Learning what we need to know about money

In this extract from Just Money: How Society Can Break the Despotic Power of Finance Ann Pettifor describes how orthodox economics and finance have promoted a profoundly inadequate account of money. Change is necessary and possible. But it will come only through a revolution in the general public’s understanding.

Pettifor is a Director of Policy Research in Macroeconomics (PRIME). She wrote the The Coming First World Debt Crisis  in 2006.

Public banking: would Massachusetts go for “green?”

A recent article at Renewable Energy World took a look at “green banks”–financial institutions that use public funding to leverage private financing of clean energy. The Coalition for Green Capital has been working on developing such banks and recently hosted a “Green Bank Academy” in Washington DC. While definitely public-minded institutions, these banks seem to be capitalized by state grants, rather than by deposits of state receipts, as is the Bank of North Dakota. Still, while not technically public banks on the North Dakota model, they provide a good example of how public banks can target investments toward a particular industry that meets a variety of public needs–lower energy costs, cleaner air, and long-term protection from climate change. You can read the full interview here.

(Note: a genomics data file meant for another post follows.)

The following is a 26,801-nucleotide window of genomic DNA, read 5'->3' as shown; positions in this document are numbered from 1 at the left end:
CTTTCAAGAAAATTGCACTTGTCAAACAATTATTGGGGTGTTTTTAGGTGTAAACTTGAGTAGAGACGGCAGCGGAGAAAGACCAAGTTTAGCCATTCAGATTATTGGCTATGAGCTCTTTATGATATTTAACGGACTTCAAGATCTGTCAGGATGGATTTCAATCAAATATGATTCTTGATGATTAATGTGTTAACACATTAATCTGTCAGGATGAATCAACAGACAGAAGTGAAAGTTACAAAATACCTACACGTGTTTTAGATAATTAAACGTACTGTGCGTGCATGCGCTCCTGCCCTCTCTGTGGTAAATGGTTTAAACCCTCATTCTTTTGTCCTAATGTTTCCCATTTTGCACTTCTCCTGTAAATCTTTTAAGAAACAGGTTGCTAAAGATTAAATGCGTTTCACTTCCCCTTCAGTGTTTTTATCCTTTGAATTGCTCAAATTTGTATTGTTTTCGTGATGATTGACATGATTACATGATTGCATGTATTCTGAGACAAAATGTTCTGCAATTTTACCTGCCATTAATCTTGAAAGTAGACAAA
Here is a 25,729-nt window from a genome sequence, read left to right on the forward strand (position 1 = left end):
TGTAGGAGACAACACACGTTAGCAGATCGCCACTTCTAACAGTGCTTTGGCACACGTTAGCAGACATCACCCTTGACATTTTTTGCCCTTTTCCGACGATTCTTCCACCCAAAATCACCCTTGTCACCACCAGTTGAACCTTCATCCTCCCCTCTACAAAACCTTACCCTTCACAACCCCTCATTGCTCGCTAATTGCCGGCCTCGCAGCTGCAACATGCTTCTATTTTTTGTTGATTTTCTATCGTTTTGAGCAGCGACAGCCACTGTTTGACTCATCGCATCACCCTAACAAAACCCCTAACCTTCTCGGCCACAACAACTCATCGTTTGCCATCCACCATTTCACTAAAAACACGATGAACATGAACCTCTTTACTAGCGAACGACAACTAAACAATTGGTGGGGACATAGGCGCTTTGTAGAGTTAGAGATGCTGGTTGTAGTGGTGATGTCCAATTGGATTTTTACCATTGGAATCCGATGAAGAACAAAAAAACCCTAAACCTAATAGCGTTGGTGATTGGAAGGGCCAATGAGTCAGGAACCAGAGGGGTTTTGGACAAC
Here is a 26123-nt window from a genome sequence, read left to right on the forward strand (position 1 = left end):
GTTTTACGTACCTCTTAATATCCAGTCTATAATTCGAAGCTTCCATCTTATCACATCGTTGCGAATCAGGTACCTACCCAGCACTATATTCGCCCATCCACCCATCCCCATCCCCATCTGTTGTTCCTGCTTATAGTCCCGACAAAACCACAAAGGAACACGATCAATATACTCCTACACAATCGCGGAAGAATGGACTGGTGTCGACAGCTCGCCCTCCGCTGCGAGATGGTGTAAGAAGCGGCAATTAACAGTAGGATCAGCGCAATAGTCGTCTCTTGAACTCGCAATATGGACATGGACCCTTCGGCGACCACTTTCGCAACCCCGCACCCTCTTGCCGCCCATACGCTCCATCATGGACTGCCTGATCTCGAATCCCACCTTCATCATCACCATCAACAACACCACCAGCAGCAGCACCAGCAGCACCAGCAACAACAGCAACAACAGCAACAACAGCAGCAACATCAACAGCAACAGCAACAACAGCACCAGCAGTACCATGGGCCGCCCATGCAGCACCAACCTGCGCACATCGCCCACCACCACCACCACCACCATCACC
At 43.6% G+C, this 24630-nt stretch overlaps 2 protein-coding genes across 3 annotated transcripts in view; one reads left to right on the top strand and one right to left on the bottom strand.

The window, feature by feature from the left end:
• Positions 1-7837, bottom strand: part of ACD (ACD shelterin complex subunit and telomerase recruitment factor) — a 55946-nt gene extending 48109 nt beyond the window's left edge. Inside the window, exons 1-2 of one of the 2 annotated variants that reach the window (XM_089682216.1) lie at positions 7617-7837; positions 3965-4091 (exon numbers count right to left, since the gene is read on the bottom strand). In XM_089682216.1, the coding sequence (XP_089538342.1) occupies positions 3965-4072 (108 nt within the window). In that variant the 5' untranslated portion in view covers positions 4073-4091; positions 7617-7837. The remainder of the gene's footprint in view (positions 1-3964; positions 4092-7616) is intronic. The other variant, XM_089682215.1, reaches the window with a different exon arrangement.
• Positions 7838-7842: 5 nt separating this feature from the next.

“Fraud-ridden banks” not LA’s only option

More city councillors are questioning why their municipalities are depositing city money in JPMorgan Chase after that bank was implicated in felonies ranging from rigging interest rates to mortgage fraud. But is it true that there is no viable alternative to big banks? If North Dakota–a small state, budget-wise–has its own bank, why not public banks for our biggest cities? Read about it here.